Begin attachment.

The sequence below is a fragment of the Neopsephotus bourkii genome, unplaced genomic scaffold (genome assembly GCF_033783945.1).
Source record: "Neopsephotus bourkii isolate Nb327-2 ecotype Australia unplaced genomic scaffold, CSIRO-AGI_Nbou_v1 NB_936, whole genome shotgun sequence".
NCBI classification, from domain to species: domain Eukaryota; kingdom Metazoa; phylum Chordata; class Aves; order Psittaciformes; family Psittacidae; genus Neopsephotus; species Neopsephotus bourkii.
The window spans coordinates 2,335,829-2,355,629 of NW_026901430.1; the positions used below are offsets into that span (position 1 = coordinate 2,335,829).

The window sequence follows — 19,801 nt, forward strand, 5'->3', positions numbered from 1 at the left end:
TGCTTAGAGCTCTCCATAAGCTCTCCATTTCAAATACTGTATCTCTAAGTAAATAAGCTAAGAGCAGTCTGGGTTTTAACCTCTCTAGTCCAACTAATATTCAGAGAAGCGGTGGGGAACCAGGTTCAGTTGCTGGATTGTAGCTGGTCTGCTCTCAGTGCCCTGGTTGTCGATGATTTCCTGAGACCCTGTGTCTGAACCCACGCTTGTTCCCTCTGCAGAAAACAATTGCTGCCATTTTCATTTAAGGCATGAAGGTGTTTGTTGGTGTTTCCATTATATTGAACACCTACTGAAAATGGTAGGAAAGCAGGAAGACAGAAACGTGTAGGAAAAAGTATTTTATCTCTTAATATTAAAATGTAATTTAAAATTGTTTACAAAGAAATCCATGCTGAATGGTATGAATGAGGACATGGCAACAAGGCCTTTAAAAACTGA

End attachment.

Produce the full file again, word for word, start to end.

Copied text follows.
The sequence below is a fragment of the Neopsephotus bourkii genome, unplaced genomic scaffold (genome assembly GCF_033783945.1).
Source record: "Neopsephotus bourkii isolate Nb327-2 ecotype Australia unplaced genomic scaffold, CSIRO-AGI_Nbou_v1 NB_936, whole genome shotgun sequence".
NCBI classification, from domain to species: domain Eukaryota; kingdom Metazoa; phylum Chordata; class Aves; order Psittaciformes; family Psittacidae; genus Neopsephotus; species Neopsephotus bourkii.
The window spans coordinates 2,335,829-2,355,629 of NW_026901430.1; the positions used below are offsets into that span (position 1 = coordinate 2,335,829).

The window sequence follows — 19,801 nt, forward strand, 5'->3', positions numbered from 1 at the left end:
TGCTTAGAGCTCTCCATAAGCTCTCCATTTCAAATACTGTATCTCTAAGTAAATAAGCTAAGAGCAGTCTGGGTTTTAACCTCTCTAGTCCAACTAATATTCAGAGAAGCGGTGGGGAACCAGGTTCAGTTGCTGGATTGTAGCTGGTCTGCTCTCAGTGCCCTGGTTGTCGATGATTTCCTGAGACCCTGTGTCTGAACCCACGCTTGTTCCCTCTGCAGAAAACAATTGCTGCCATTTTCATTTAAGGCATGAAGGTGTTTGTTGGTGTTTCCATTATATTGAACACCTACTGAAAATGGTAGGAAAGCAGGAAGACAGAAACGTGTAGGAAAAAGTATTTTATCTCTTAATATTAAAATGTAATTTAAAATTGTTTACAAAGAAATCCATGCTGAATGGTATGAATGAGGACATGGCAACAAGGCCTTTAAAAACTGA